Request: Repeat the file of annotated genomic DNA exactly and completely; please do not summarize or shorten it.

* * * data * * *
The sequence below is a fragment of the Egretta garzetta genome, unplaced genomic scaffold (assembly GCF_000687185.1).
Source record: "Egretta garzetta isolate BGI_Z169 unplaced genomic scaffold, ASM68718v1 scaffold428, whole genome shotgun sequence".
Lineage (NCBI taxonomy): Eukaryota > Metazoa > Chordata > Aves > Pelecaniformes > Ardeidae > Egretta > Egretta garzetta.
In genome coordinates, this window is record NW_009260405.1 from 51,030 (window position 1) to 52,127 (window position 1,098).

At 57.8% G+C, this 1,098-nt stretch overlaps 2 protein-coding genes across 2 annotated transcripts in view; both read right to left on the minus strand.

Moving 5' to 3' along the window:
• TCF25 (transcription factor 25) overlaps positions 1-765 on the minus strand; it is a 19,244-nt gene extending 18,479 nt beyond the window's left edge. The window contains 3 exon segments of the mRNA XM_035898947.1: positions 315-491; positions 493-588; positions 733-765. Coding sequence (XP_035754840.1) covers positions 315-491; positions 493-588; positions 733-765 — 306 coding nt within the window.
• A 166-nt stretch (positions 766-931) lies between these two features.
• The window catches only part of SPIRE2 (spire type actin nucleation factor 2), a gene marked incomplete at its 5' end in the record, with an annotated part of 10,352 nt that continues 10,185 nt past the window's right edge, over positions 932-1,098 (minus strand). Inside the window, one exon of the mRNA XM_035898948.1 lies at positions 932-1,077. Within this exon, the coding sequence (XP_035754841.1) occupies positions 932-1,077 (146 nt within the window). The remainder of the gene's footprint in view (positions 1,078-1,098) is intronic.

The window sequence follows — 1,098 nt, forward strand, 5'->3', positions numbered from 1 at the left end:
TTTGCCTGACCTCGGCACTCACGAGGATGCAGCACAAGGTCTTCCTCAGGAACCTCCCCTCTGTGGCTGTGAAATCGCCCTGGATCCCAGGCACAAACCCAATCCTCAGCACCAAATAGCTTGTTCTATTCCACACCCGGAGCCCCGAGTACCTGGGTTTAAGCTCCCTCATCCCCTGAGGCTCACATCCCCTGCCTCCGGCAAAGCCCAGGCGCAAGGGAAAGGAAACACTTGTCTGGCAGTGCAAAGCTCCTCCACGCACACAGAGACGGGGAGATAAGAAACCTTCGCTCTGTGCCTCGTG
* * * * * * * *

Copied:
The sequence below is a fragment of the Egretta garzetta genome, unplaced genomic scaffold (assembly GCF_000687185.1).
Source record: "Egretta garzetta isolate BGI_Z169 unplaced genomic scaffold, ASM68718v1 scaffold428, whole genome shotgun sequence".
Lineage (NCBI taxonomy): Eukaryota > Metazoa > Chordata > Aves > Pelecaniformes > Ardeidae > Egretta > Egretta garzetta.
In genome coordinates, this window is record NW_009260405.1 from 51,030 (window position 1) to 52,127 (window position 1,098).

At 57.8% G+C, this 1,098-nt stretch overlaps 2 protein-coding genes across 2 annotated transcripts in view; both read right to left on the minus strand.

Moving 5' to 3' along the window:
• TCF25 (transcription factor 25) overlaps positions 1-765 on the minus strand; it is a 19,244-nt gene extending 18,479 nt beyond the window's left edge. The window contains 3 exon segments of the mRNA XM_035898947.1: positions 315-491; positions 493-588; positions 733-765. Coding sequence (XP_035754840.1) covers positions 315-491; positions 493-588; positions 733-765 — 306 coding nt within the window.
• A 166-nt stretch (positions 766-931) lies between these two features.
• The window catches only part of SPIRE2 (spire type actin nucleation factor 2), a gene marked incomplete at its 5' end in the record, with an annotated part of 10,352 nt that continues 10,185 nt past the window's right edge, over positions 932-1,098 (minus strand). Inside the window, one exon of the mRNA XM_035898948.1 lies at positions 932-1,077. Within this exon, the coding sequence (XP_035754841.1) occupies positions 932-1,077 (146 nt within the window). The remainder of the gene's footprint in view (positions 1,078-1,098) is intronic.

The window sequence follows — 1,098 nt, forward strand, 5'->3', positions numbered from 1 at the left end:
TTTGCCTGACCTCGGCACTCACGAGGATGCAGCACAAGGTCTTCCTCAGGAACCTCCCCTCTGTGGCTGTGAAATCGCCCTGGATCCCAGGCACAAACCCAATCCTCAGCACCAAATAGCTTGTTCTATTCCACACCCGGAGCCCCGAGTACCTGGGTTTAAGCTCCCTCATCCCCTGAGGCTCACATCCCCTGCCTCCGGCAAAGCCCAGGCGCAAGGGAAAGGAAACACTTGTCTGGCAGTGCAAAGCTCCTCCACGCACACAGAGACGGGGAGATAAGAAACCTTCGCTCTGTGCCTCGTG